There is an oft-repeated ROI-based pricing sentence I’ve heard over the years which goes something like “Mr Customer, I will aim to deliver you 5x to 10x ROI and in return, I only want [1% to 10%] of the benefits accrued to you”. In theory, this is an attractive approach, customers can get the majority of the value delivered, and we get a small but proportional chunk of change for our value delivered.
This is theoretically very lucrative if the value proposition was actually as strong as many companies suggest. A common mechanism by which this is demonstrated is by doing a study with an external consultant. Forrester’s Total Economic Impact™ Methodology is one such example.
Let’s take a look at ROI claims across a few of these studies. Here is a sampling of what an online search throws up when I searched for Forrester’s seminal report titled Total Economic Impact - TEI:
- Snowflake: Forrester reveals a customer ROI of 612% and total benefits of over $21 million over three years for Snowflake’s cloud data platform
- New Relic: Forrester’s interview with an existing customer and subsequent financial analysis found that the interviewed organization experienced benefits of $13,277,754 over three years versus costs of $6,047,192, adding up to a net present value (NPV) of $7,230,562 and an ROI of 120%
- DataRobot: 514% ROI and Payback within 3 Months
- Snaplogic: Over a three-year period, 498% ROI $3.9 Million Benefits Present Value $3.3 Million Net Present Value ~6 Months Payback
- Qualtrics: Forrester Consulting estimates the 3-year benefit of Qualtrics experience management software at $38.4 million – which is an ROI of 633%
- Twilio: $12.6 million in benefits versus costs of $3.3 million, resulting in a net present value (NPV) of $9.2 million and an ROI of 277%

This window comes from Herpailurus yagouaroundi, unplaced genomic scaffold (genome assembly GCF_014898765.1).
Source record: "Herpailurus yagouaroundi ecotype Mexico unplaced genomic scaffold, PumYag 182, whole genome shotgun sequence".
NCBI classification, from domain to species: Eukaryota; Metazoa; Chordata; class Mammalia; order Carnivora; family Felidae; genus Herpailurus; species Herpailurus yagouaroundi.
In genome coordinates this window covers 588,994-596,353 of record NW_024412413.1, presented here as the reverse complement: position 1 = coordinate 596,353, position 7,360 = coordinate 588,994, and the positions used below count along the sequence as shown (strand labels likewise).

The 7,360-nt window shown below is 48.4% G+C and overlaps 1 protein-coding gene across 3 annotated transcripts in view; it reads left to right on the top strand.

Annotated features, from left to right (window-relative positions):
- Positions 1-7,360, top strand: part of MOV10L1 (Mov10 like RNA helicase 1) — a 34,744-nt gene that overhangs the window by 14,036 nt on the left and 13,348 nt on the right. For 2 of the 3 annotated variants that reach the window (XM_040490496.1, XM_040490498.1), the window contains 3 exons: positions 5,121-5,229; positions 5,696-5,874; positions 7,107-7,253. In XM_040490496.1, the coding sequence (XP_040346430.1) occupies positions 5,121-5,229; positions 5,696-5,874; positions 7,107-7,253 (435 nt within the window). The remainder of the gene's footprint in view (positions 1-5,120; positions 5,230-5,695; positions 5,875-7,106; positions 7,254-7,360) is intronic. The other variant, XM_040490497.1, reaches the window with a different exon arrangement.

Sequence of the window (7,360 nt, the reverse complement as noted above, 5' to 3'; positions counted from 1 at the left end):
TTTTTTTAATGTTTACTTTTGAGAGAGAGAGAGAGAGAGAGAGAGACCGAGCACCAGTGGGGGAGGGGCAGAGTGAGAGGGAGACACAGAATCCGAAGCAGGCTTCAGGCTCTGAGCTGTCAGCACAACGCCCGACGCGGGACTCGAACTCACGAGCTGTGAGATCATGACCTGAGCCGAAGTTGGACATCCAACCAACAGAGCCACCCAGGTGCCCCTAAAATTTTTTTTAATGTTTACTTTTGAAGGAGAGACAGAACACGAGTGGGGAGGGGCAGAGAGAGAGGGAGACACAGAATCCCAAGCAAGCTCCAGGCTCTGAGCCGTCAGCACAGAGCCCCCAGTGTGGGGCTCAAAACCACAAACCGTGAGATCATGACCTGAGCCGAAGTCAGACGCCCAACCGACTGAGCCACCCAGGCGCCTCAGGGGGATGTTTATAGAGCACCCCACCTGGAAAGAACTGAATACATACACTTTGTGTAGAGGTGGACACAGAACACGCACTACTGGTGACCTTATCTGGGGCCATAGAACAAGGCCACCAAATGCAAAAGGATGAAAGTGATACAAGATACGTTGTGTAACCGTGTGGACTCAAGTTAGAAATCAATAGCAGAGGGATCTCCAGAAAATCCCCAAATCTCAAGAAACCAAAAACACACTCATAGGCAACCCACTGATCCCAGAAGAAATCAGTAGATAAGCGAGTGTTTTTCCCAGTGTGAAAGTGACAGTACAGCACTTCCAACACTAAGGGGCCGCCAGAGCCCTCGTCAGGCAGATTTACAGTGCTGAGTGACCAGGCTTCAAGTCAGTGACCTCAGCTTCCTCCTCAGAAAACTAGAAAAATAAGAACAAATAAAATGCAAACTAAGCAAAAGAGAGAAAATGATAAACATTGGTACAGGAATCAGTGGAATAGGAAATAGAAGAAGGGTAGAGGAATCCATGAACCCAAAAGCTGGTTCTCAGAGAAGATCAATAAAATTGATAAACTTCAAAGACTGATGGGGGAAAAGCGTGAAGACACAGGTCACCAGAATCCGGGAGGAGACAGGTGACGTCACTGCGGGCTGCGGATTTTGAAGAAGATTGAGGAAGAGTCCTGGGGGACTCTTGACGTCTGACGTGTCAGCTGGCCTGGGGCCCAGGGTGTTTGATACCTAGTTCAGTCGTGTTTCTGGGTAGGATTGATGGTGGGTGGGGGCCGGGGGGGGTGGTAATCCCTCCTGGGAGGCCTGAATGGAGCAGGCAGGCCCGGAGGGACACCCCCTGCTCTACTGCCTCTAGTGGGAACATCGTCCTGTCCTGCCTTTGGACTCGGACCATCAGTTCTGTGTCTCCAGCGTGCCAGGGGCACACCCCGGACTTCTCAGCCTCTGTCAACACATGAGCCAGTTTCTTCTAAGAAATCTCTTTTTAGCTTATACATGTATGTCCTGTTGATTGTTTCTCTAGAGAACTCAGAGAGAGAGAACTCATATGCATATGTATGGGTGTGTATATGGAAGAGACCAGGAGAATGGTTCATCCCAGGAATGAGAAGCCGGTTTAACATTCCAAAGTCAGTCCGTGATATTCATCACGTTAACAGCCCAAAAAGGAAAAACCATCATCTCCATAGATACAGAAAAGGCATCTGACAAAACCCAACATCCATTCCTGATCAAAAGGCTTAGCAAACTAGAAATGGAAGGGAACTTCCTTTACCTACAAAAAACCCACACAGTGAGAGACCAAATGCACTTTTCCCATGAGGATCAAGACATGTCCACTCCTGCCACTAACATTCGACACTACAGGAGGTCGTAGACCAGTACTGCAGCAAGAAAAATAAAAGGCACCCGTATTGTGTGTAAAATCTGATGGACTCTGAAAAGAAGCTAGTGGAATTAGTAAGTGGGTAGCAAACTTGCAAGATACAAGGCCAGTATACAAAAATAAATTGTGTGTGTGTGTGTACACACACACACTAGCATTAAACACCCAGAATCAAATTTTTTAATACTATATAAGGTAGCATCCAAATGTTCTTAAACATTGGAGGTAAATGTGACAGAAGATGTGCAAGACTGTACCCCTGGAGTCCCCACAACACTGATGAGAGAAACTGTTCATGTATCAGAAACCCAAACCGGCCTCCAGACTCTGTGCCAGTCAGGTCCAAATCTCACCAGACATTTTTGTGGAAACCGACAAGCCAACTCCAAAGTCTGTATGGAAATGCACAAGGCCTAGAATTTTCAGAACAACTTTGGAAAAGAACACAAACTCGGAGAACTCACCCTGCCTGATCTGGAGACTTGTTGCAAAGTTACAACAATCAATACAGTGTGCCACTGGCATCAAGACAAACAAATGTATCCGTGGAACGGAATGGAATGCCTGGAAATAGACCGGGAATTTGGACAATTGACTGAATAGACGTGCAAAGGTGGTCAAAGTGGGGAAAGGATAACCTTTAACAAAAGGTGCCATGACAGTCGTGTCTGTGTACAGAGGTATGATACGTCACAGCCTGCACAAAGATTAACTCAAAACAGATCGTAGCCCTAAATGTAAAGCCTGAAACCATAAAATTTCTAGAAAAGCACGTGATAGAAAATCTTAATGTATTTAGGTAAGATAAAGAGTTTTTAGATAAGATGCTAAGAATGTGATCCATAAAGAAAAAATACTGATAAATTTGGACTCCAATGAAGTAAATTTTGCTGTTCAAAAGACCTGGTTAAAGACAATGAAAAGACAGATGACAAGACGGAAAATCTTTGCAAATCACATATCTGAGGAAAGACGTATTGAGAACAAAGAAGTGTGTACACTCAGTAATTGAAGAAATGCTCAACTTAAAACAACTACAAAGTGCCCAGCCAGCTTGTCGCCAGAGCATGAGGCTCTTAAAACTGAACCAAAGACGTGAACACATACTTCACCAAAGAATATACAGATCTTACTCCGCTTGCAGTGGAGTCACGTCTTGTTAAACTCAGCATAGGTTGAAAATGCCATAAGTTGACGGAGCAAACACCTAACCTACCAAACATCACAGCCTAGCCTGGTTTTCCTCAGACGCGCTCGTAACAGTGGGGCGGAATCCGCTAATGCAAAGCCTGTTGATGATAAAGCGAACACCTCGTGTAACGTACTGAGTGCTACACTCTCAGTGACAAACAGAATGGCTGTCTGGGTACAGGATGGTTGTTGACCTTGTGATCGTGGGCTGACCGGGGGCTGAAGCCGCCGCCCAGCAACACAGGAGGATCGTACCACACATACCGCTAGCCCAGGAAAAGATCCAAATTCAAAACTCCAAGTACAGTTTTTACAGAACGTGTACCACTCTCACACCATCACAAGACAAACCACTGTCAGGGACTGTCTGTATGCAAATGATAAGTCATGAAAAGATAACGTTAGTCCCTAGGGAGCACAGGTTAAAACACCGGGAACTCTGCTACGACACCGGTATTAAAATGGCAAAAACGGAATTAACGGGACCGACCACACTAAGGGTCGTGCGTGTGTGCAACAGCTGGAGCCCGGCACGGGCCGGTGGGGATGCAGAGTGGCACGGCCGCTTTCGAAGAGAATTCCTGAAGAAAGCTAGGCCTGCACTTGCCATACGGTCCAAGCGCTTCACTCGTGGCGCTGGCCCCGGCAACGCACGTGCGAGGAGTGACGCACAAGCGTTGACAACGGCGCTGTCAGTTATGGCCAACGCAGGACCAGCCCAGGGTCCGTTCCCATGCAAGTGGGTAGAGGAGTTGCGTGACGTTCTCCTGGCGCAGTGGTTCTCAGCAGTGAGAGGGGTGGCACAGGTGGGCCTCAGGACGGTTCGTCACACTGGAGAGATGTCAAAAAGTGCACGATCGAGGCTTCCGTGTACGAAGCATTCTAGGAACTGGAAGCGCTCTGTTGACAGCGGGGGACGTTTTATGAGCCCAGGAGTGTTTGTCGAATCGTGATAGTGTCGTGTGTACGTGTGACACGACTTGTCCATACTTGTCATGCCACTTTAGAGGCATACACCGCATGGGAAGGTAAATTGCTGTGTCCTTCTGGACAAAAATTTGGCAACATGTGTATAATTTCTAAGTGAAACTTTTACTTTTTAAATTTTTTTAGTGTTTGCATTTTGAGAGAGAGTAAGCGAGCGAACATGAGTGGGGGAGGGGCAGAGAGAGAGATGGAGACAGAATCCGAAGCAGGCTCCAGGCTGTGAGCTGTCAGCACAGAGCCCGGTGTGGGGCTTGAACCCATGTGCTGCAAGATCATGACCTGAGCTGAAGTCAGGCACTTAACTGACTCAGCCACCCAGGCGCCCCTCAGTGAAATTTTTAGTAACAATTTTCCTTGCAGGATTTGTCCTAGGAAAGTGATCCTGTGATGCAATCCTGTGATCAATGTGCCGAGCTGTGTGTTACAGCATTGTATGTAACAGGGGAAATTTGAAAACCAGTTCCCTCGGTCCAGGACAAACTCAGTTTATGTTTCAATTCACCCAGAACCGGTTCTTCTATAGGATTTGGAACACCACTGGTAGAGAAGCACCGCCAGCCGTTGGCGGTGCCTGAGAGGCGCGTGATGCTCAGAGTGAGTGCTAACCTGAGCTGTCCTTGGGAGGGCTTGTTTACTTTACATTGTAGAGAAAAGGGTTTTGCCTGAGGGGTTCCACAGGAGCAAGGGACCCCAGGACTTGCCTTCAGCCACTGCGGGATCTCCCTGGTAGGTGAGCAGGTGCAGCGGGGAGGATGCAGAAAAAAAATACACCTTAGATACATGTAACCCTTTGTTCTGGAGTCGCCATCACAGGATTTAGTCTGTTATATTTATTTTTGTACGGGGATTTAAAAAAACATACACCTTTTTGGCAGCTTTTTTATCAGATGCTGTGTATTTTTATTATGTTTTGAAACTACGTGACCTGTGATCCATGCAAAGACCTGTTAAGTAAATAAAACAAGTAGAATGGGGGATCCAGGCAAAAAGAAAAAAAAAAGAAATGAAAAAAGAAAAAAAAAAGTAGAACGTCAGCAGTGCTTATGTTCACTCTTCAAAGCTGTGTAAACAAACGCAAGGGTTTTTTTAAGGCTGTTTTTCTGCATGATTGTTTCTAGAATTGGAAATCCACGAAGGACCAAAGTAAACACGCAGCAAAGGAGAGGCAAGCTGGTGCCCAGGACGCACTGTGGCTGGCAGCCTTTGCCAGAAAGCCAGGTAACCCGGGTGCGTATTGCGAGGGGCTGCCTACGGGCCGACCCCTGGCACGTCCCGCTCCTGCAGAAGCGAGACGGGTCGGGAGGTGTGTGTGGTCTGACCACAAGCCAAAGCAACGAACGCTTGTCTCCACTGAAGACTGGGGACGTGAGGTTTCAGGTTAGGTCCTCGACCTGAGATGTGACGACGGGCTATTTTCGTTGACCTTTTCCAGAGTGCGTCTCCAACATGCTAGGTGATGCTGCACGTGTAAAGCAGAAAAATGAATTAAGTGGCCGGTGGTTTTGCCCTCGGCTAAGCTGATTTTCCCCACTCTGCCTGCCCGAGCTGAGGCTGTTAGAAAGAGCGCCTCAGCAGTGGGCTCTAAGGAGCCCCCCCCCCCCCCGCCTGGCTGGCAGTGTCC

These numbers remind me of an interview I had with a CEO for a Marketing role, where he kept pushing me to explain the difference between correlation and causation. He was miffed about a phenomenon around how marketing organizations take credit for everything a company did to be successful, where in reality, the software was just one small piece.
What’s going on with these reports is something similar. On the one hand, they may not be able to isolate purely the impact of the software in question, and on the other hand, organizations cherry-pick their best customers to be used in these case studies.
Tomasz Tunguz echoes this sentiment in his own blog, The Siren Song of ROI Based Pricing, “If we reflect on the most successful software companies, the very largest, very few sell based on ROI. What is the return on investment of a Salesforce or a Workday deployment? How do you calculate it? How does an AE defend it? Many times, these ROI calculations assert unquestionable numbers. But most buyers approach these kinds of arguments with scepticism and even cynicism. Sometimes, they have been burned in the past with these kinds of arguments. Other times, buyers recognize that it is almost impossible to measure true return on investment. Switching costs are rarely accounted for in his calculations. Measuring increasing productivity is very difficult. Soft costs “challenge the math.”
The point being that a well-paid consultant can come up with an amazing ROI number, and when your customer does this analysis at the end of the year, the numbers they see will not be this rosy. So, if you base your pricing to be a percent of ROI, you and your organization will then bear the onus of justifying it at year-end.
This is why, while all companies talk about ROI, nearly none use it for pricing.
Don’t get me wrong, ROI is a great tool, but for price justification, just not for pricing!
This is an edited excerpt from author Ajit Ghuman’s book, Price To Scale. Order now on Amazon.com.